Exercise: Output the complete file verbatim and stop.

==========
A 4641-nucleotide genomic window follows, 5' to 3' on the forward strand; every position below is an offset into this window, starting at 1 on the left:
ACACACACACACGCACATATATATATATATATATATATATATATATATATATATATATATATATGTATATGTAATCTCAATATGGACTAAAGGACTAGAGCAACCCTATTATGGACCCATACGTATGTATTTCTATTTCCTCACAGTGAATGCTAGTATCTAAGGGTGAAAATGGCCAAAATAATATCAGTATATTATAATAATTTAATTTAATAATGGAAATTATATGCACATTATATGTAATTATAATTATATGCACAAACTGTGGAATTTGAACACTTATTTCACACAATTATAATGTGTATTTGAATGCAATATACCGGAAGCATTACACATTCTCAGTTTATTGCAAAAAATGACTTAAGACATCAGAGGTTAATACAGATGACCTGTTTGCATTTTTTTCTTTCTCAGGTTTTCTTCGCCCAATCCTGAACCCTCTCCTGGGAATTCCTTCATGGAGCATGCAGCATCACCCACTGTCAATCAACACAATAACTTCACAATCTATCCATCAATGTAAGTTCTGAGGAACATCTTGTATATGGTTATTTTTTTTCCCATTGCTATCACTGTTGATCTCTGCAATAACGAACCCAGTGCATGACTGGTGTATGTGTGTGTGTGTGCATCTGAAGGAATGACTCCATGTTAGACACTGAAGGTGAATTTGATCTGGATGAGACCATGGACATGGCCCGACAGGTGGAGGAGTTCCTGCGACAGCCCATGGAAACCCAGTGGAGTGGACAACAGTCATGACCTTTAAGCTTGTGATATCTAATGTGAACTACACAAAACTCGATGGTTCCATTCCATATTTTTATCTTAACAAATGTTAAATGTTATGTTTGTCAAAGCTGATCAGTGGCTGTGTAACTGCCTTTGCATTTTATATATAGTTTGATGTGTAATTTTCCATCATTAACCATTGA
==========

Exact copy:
A 4641-nucleotide genomic window follows, 5' to 3' on the forward strand; every position below is an offset into this window, starting at 1 on the left:
ACACACACACACGCACATATATATATATATATATATATATATATATATATATATATATATATATGTATATGTAATCTCAATATGGACTAAAGGACTAGAGCAACCCTATTATGGACCCATACGTATGTATTTCTATTTCCTCACAGTGAATGCTAGTATCTAAGGGTGAAAATGGCCAAAATAATATCAGTATATTATAATAATTTAATTTAATAATGGAAATTATATGCACATTATATGTAATTATAATTATATGCACAAACTGTGGAATTTGAACACTTATTTCACACAATTATAATGTGTATTTGAATGCAATATACCGGAAGCATTACACATTCTCAGTTTATTGCAAAAAATGACTTAAGACATCAGAGGTTAATACAGATGACCTGTTTGCATTTTTTTCTTTCTCAGGTTTTCTTCGCCCAATCCTGAACCCTCTCCTGGGAATTCCTTCATGGAGCATGCAGCATCACCCACTGTCAATCAACACAATAACTTCACAATCTATCCATCAATGTAAGTTCTGAGGAACATCTTGTATATGGTTATTTTTTTTCCCATTGCTATCACTGTTGATCTCTGCAATAACGAACCCAGTGCATGACTGGTGTATGTGTGTGTGTGTGCATCTGAAGGAATGACTCCATGTTAGACACTGAAGGTGAATTTGATCTGGATGAGACCATGGACATGGCCCGACAGGTGGAGGAGTTCCTGCGACAGCCCATGGAAACCCAGTGGAGTGGACAACAGTCATGACCTTTAAGCTTGTGATATCTAATGTGAACTACACAAAACTCGATGGTTCCATTCCATATTTTTATCTTAACAAATGTTAAATGTTATGTTTGTCAAAGCTGATCAGTGGCTGTGTAACTGCCTTTGCATTTTATATATAGTTTGATGTGTAATTTTCCATCATTAACCATTGA